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Steve Christie said it's similar to a hitting a driver off the fairway. Put the ball on a tee, and it's going much higher and farther. Off the ground, you better have a Big Bertha.

The Buffalo Bills picked up kicker Cole Ford off waivers Wednesday in hopes he can do a better job than Christie in getting his kickoffs into the end zone.

The Bills resumed their search for a kickoff specialist Sunday after cutting rookies John Phair and former UB star Gerald Carlson. One supporter of the idea was Christie himself.

"I have no problem with that," Christie said. "If they can find a guy that can come in here and kick every ball through the end zone, it's fine, because I can't do that."

To make room for Ford, the Bills waived wide receiver Undre Williams. Ford is expected to have a one-game audition Friday when the Bills play the Washington Redskins in the preseason finale.

Last season with the Oakland Raiders, Ford had touchbacks on 19 of his 68 kickoffs, including six in a game against Kansas City. Christie had five touchbacks on 63 kickoffs.

"You get a guy who can put the ball into the end zone, and you start at the 20-yard line, you don't have to worry about the great kickoff returners running one back on you," Bills special teams coach Bruce DeHaven said. "If you have somebody that's capable of doing it, it's an extra weapon you might not have. It's a luxury, not a necessity."

Christie is the best place-kicker in Bills' history, and he will keep that job. Ford fell out of favor with the Raiders when he missed two extra points and two chip shots last season. He lost his job to free-agent veteran Greg Davis this year.

Christie's biggest -- perhaps only -- problem has been hammering the ball consistently into the end zone. The difficulties started in 1994, when the NFL shortened tees from 3 inches to an inch and moved them back from the 35-yard line to the 30.

"Go on a fairway," Christie said. "Tee (a golf ball) up two or three inches and hit it. Then hit it without a tee. It's sort of what it's like. You may not lose distance, but you can lose hang time. It's a lot harder to get through the ball."

The Bills were last in the league last season in opponent's drive start and they gave up three kickoff returns for touchdowns. Christie contributed to the problem.

"I would certainly like to be better in kick coverage," Bills coach Wade Phillips said. "Now is that the kicker only? No. We've been working on our kick coverage and that's been important, but our distance is certainly a factor."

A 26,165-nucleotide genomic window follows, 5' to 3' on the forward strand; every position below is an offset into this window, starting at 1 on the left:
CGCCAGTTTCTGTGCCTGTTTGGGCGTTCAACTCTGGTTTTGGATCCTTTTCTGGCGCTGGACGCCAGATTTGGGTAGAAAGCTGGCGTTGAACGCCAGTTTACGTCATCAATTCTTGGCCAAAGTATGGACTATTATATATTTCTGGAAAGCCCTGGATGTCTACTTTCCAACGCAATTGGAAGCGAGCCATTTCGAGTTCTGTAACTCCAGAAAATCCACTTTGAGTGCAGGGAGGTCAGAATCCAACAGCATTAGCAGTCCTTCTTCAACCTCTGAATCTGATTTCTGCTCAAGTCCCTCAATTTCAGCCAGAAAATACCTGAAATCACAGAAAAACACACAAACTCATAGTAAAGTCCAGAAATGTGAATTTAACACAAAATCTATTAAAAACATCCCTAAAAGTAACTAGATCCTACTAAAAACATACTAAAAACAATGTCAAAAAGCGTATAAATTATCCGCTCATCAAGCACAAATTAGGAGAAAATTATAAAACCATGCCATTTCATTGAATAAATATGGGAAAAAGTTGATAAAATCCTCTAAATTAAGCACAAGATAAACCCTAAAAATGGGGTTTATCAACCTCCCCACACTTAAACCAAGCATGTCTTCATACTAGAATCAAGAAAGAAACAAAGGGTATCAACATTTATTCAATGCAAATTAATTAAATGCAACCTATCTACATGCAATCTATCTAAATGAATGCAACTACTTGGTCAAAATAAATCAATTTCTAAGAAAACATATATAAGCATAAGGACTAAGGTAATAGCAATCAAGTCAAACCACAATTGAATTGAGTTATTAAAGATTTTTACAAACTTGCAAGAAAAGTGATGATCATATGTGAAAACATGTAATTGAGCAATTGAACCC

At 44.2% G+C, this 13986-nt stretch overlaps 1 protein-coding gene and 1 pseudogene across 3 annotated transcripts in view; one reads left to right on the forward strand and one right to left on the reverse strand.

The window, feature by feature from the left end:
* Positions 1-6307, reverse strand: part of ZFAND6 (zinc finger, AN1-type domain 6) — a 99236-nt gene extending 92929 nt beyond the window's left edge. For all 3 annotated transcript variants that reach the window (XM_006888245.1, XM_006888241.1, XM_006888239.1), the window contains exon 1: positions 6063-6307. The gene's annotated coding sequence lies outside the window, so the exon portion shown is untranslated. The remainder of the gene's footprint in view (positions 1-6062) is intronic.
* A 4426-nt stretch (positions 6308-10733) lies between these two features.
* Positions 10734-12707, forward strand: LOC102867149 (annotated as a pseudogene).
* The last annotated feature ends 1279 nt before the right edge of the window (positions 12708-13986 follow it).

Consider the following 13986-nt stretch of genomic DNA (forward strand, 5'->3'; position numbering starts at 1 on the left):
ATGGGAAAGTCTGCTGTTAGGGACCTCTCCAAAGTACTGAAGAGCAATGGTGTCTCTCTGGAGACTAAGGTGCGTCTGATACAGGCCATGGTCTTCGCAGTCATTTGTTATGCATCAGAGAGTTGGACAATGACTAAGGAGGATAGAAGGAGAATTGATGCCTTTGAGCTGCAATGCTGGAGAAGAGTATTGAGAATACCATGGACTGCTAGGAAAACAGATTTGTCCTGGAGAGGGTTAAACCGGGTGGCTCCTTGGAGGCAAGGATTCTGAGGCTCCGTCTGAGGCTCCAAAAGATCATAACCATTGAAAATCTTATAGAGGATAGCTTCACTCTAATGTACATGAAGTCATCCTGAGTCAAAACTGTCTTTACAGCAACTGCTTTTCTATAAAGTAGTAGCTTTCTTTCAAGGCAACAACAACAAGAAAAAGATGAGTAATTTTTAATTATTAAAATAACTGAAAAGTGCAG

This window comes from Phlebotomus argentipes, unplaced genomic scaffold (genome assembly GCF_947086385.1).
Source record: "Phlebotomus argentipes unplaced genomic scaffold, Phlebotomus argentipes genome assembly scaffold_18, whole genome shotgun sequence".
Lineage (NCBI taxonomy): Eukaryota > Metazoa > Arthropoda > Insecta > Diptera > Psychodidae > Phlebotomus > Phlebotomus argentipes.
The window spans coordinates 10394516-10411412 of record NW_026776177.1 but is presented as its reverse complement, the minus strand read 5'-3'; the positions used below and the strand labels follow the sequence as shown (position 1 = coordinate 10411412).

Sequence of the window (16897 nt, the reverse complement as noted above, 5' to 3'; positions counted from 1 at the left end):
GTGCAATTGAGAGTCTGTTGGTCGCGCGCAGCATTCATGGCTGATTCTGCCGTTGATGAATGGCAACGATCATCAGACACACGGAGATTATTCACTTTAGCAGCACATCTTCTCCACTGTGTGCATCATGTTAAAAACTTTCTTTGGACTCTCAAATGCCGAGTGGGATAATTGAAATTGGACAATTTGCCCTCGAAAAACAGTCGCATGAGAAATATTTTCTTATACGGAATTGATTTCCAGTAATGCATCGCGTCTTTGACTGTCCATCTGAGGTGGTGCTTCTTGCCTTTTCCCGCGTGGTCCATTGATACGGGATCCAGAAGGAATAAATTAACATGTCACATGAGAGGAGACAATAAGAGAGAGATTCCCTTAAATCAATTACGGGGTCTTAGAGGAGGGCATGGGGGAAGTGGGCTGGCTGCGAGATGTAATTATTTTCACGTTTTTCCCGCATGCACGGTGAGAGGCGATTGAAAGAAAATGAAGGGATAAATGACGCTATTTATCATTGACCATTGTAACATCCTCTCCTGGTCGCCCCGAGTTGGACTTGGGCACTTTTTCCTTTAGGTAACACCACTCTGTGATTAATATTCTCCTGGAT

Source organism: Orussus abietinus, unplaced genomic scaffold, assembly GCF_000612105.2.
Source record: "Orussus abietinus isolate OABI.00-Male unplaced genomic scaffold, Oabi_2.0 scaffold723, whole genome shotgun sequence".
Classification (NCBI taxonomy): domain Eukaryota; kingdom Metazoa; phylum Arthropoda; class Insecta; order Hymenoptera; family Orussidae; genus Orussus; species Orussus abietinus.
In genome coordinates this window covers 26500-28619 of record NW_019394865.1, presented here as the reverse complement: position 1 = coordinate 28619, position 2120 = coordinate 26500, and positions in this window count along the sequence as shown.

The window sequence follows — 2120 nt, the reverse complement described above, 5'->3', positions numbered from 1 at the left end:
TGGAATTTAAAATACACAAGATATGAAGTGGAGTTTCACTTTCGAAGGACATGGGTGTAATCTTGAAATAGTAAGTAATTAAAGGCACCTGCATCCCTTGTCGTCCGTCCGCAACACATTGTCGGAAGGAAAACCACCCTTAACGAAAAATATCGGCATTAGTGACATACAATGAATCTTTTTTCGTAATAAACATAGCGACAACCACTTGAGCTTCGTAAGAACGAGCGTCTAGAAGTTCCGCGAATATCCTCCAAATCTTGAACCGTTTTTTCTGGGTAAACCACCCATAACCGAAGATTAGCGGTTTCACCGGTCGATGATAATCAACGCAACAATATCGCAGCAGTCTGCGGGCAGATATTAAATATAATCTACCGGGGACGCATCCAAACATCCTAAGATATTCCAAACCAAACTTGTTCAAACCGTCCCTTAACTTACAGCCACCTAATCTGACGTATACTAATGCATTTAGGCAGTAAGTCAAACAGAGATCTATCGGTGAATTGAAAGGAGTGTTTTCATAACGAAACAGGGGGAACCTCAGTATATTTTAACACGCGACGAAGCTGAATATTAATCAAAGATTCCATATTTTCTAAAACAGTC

It's easy to assume Christie lost some leg strength since joining the team in 1992 but, in fact, the opposite might be true.

In his first year with the Bills, his kickoffs traveled 61 yards on average to the 4 yard line and were in the air for 3.81 seconds. Last year, kicking off the shorter tee and 5 yards back, his kickoffs went 64 yards on average to the 6 and hung in the air for 3.80 seconds.

"It was really easy with the three-inch tee. You could really get under it and just nail it," Christie said. "From the 35, it's closer and much easier. It's different for guys like me who used to be able to just crank it. Now, we're looking at just placing it."

Among the problems Ford can expect are the winds that swirl around Bills' stadium and the cold that comes through in November and December. Ford generally kicked in better weather in Oakland and in the AFC West.

Cold weather makes the ball harder, making it more difficult to reach the end zone regardless of leg strength. Four of Christie's five touchbacks came at home, but none came after Oct. 5.

"If a guy is out there kicking on a 10-degree day and the ball is shorter, everybody wants to know what's wrong with him," DeHaven said. "It's the same thing that's wrong with the guy who's fingers and toes are tingling up in the stands. It's cold."
Phillips said defensive end Bruce Smith (knee) and guard Joe Panos (knee) are the only two on the roster who would not play against the Redskins. Center Dusty Zeigler (ankle) and cornerback Marlon Kerner (leg) are expected to play.

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